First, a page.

Alice Rawsthorn, International Herald Tribune design critic and former director of the Design Museum, gives her 5 point criteria for assessing design, from 'What it does' right through to 'guilt' - as she points out, the latter is a peculiarly contemporary consideration! It s a good wee read, a neat summing up that designers would do well to take heed of.
Particularly interesting are her thoughts on beauty and design:
Few things enrage design purists more than suggesting that good design is all about looks. It isn't. ... We've also grown suspicious of beauty in an era when we know that so many "beautiful" images are literally optical illusions, the result of digital retouching.
I am probably one of those design purists, as are many designers of a hacker/maker bent - much more concerned with the process and the outcome being primarily a result of functional considerations - a natural approach when one is designing at first for their own needs/desires. Presumably Rawsthorn is not as functionally purist given her damning of compact fluorescent light bulbs as "so ugly, both in themselves and their soulless light, that they couldn't possibly qualify as good design." Not an opinion that I agree with, but given in the context of this rather modern tug-of-war that now exists between beauty and guilt. Every consumer tussling daily with the questions of what they would have (for beauty's sake) versus what they should have (for the world's sake). She cites Tata's 1 lakh (100,000 rupees) Nano as a case in point: heralded by the makers as a humanistic innovation yet widely derided as an irresponsible environmental burden.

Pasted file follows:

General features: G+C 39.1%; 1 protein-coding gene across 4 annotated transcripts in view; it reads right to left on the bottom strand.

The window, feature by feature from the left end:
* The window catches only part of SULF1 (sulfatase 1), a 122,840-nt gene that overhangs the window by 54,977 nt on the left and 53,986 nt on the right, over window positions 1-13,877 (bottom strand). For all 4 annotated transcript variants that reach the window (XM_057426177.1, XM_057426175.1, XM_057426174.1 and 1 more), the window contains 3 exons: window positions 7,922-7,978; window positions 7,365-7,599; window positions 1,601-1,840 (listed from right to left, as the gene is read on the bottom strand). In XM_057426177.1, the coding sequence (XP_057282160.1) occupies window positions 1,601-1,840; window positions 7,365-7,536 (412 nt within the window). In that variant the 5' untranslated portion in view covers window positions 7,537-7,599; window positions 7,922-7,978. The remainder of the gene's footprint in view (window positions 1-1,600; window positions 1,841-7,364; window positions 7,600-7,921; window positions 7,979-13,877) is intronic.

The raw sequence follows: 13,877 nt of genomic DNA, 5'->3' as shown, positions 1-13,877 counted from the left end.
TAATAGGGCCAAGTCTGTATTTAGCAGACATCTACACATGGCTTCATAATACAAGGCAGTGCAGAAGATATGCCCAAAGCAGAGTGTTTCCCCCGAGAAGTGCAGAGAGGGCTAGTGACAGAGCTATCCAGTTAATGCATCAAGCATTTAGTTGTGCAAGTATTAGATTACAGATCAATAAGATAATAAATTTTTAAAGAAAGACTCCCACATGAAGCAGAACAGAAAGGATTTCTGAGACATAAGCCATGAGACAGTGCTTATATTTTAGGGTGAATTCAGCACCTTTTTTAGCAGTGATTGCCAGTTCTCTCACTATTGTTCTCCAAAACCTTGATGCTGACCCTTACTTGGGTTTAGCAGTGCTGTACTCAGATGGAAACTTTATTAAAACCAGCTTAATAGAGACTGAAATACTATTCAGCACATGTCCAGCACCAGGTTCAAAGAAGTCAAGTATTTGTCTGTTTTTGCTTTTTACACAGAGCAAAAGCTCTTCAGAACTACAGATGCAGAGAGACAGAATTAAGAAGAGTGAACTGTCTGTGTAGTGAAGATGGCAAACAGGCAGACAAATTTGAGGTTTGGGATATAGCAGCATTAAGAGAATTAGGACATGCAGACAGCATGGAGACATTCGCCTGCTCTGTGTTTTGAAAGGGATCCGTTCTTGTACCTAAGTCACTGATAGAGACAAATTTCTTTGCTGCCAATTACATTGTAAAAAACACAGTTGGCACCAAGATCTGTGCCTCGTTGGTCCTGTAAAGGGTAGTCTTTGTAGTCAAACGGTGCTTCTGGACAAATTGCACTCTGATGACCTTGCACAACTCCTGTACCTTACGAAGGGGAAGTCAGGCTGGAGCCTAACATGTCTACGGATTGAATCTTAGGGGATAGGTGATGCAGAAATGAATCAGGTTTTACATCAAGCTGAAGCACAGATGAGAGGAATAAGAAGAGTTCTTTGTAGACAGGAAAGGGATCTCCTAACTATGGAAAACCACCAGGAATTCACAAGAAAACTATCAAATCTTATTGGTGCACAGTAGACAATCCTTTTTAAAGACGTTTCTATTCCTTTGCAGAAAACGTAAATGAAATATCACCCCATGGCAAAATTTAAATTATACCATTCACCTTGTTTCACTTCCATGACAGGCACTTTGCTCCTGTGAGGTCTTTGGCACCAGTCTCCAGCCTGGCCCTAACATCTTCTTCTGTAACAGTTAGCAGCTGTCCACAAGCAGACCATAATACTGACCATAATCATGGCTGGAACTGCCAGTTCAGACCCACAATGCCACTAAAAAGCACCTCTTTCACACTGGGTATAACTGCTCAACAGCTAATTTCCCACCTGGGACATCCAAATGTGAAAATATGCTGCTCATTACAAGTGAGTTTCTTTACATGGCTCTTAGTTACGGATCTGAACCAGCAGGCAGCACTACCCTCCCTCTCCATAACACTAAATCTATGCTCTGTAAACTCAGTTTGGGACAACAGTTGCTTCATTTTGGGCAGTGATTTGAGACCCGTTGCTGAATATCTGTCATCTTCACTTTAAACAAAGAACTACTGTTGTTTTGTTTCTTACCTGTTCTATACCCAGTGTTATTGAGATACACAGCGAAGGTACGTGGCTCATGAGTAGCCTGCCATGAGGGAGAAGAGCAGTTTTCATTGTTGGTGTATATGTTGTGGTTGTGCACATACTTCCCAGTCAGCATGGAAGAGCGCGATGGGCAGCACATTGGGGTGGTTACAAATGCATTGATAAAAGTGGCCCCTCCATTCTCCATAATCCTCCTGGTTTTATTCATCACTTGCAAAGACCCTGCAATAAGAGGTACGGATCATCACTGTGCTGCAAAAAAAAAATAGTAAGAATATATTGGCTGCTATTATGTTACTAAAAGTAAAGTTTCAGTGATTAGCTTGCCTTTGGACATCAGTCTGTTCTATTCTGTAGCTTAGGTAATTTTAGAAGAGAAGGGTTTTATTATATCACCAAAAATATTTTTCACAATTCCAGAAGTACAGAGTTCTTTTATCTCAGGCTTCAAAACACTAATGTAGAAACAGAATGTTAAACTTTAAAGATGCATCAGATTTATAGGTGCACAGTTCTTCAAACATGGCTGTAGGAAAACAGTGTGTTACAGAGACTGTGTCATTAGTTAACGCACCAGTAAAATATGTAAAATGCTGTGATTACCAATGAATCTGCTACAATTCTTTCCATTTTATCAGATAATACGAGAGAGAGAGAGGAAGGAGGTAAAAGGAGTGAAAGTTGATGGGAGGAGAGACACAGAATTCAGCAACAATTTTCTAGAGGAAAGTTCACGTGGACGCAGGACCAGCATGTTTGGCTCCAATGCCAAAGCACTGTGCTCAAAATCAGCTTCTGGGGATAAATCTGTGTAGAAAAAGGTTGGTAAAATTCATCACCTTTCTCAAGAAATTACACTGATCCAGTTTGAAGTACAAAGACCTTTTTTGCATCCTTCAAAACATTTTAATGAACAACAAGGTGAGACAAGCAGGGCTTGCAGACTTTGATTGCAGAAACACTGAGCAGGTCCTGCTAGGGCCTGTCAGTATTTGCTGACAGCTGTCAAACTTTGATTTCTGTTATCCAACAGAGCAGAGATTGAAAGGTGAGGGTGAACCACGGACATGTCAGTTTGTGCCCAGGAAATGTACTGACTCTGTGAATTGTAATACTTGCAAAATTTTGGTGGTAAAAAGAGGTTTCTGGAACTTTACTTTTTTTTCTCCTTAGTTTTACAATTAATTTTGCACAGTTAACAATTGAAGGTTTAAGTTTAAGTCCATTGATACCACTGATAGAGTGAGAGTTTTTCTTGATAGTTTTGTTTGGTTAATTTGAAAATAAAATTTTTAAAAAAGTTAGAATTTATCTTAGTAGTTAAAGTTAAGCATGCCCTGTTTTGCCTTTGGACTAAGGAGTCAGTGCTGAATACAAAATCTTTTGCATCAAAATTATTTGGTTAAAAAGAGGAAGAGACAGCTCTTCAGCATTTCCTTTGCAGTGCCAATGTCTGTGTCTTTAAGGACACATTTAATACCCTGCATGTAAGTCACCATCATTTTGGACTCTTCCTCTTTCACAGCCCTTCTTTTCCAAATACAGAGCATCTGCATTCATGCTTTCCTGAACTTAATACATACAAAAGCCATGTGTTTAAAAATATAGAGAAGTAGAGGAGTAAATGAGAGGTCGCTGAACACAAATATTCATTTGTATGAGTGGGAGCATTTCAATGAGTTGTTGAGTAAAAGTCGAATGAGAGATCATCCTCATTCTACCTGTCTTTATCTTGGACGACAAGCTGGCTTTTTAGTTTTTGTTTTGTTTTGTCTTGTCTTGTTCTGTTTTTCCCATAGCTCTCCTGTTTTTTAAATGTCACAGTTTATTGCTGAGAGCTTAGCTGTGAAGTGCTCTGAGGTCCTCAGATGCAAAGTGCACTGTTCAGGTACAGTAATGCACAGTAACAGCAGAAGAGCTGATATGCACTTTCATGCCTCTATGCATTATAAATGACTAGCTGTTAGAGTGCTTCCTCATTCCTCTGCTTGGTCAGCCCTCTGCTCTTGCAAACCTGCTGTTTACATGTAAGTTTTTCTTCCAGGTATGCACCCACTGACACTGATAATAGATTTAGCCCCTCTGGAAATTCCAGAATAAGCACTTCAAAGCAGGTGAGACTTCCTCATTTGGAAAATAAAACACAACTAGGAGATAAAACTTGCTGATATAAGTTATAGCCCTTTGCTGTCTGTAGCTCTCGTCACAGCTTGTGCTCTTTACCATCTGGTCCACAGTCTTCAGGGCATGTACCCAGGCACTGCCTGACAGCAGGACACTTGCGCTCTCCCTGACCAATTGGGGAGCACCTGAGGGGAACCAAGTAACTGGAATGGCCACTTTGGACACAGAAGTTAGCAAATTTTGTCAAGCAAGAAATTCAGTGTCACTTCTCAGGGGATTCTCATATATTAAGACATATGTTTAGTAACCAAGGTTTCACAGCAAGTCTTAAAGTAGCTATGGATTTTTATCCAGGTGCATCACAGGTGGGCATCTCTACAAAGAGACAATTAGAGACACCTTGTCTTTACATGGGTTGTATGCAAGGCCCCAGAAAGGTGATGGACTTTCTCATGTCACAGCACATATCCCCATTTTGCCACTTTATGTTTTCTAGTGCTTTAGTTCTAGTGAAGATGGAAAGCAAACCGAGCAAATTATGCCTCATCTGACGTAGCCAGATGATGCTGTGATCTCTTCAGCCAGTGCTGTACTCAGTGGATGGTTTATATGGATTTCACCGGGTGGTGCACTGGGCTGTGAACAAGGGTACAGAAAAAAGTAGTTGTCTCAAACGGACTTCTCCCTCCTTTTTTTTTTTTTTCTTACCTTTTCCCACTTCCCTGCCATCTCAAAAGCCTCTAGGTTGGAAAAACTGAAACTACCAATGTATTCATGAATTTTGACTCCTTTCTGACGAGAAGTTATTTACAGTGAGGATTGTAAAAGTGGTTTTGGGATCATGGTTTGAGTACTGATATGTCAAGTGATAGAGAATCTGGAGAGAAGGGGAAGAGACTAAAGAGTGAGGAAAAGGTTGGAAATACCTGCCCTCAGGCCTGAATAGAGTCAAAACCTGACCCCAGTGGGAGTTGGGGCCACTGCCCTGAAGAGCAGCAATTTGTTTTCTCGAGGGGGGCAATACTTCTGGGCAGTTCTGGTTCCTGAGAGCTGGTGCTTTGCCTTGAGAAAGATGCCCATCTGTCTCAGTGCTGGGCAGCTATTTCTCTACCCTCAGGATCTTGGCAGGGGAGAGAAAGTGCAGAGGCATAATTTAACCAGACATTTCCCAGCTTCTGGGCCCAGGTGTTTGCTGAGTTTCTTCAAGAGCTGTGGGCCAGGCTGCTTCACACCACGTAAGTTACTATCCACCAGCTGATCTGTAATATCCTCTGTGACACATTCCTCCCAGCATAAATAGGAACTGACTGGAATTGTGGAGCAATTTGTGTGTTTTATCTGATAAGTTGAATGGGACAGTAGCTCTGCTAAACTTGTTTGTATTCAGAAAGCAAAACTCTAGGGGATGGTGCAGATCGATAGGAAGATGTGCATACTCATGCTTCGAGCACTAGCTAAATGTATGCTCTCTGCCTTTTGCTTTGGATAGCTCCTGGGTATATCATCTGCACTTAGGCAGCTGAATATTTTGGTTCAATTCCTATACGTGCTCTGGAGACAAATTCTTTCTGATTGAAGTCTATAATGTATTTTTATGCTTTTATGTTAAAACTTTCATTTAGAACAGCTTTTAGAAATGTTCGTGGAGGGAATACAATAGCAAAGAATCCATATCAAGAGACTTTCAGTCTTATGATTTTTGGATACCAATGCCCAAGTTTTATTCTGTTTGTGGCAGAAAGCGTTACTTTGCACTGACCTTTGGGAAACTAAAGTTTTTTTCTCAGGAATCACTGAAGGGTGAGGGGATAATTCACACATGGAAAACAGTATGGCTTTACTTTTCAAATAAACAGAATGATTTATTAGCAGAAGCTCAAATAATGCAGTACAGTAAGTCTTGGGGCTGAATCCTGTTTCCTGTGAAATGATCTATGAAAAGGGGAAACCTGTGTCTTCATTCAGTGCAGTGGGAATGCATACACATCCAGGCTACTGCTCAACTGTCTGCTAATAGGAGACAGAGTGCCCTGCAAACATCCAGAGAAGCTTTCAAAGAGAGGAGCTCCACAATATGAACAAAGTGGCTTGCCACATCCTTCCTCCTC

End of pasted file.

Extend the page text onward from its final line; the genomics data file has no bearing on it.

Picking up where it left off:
Tata's' 1 lakh car - good, bad or other? - image from Tata Motors
Its a complicated question, that of good design, and one for which the goalposts continue to change.